Then 9/11. We had actually acquired a cable subscription. There was something about the mass paroxysms of horror that pervaded the country that has twisted and turned for me. I acknowledge the scale of the attack was massive, geographically extensive, stunning in its coordination, and thus frightening. I think something rebelled inside of me, though, as i observed the national discourse: a rebellion against being told to be horrified or afraid or distressed.

You can't make me despair.

This is, perhaps, because i know too well the horror of everyday living. Looking at the plastic of my toothbrush and wondering where it will be in a hundred years. Having an egg for breakfast and wondering just how green-washed "cage free" means for the animal who produced it. Driving to work knowing i have the means of death for three or four folks, at least, if i am not paying attention and cause a pile up in sixty mile per hour, close packed traffic. Burning fuel and knowing that pushes the atmosphere another increment towards flooding where i am driving.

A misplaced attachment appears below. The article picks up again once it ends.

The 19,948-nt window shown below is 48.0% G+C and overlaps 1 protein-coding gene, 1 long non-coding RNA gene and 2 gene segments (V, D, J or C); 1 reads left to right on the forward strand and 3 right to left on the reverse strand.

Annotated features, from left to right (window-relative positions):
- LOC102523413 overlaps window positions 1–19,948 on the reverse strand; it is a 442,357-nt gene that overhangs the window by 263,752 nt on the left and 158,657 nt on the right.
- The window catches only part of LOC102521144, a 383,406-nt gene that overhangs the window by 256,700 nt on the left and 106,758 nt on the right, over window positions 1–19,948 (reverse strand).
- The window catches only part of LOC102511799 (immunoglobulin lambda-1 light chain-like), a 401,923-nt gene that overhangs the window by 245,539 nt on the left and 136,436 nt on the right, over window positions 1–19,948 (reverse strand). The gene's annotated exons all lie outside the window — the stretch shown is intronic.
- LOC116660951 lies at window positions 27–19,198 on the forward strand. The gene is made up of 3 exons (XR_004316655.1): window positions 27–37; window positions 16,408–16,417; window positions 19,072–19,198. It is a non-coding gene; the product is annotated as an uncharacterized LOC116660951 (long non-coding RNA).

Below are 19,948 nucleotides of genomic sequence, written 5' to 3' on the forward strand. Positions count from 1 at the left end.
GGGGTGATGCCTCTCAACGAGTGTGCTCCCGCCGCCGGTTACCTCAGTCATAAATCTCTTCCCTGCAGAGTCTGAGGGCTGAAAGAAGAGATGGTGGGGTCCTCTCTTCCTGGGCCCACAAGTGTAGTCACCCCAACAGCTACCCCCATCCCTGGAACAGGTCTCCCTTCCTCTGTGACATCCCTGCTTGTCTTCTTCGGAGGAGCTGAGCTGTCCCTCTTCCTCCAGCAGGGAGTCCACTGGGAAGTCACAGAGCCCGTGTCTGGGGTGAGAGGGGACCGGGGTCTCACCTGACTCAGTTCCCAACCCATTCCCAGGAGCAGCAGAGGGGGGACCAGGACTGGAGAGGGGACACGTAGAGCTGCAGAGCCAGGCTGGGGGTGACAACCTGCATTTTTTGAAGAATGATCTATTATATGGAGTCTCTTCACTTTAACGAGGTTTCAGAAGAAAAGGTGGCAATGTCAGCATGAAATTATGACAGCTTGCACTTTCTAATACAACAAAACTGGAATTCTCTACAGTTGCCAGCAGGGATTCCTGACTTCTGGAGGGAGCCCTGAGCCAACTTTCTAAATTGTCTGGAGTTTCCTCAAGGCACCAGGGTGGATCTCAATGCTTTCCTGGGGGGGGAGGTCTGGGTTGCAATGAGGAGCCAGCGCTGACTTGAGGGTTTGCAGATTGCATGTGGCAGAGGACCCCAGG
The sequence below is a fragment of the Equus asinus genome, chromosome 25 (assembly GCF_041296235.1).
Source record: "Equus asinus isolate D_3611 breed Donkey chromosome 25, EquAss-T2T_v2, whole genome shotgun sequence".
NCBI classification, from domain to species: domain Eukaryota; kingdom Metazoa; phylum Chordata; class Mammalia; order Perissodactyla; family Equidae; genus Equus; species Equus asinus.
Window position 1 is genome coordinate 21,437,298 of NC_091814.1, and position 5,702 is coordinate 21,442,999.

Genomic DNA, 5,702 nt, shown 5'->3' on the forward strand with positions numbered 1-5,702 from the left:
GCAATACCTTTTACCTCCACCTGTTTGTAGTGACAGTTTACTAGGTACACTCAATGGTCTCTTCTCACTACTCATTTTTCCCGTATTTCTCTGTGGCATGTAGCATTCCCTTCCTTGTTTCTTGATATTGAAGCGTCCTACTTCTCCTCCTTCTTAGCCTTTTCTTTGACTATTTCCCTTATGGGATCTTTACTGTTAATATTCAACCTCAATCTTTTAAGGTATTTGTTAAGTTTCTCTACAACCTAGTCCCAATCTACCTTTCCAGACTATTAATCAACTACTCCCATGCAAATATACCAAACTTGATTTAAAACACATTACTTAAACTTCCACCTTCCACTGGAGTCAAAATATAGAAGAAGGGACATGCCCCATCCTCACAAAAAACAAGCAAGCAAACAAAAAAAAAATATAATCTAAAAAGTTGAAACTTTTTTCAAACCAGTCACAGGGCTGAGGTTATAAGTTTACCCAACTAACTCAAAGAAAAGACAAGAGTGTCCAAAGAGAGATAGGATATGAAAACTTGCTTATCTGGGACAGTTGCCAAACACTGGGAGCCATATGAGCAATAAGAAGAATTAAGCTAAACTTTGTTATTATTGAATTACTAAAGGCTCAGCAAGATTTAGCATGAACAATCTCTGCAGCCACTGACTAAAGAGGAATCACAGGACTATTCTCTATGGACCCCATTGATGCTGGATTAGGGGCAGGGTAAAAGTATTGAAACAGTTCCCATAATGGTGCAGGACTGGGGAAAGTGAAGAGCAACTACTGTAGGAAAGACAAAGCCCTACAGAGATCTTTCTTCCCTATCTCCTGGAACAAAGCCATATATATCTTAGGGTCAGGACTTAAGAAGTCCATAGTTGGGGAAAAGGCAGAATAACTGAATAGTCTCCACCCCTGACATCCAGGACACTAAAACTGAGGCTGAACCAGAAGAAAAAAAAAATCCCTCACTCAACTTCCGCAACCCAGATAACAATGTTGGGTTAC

And so on. I don't dwell there.

I don't dwell on my local news, either, but i read headlines about shootings, deaths, and missing people. A sample from Thursday:

* two deaths due to accidents
* Man accidentally shoots himself at Newark car dealership
* Peninsula man to be tried for having 145 pounds of explosives, judge rules
* Police escorts help holiday shoppers at West Oakland BART station
* Police are investigating the city's 122nd homicide of the year after a man was shot and killed in East Oakland on Thursday afternoon, police said.
* Cupertino: Bomb threat against teacher closes two schools

News of the Americas from the BBC includes, "The women raped by guards in US prisons."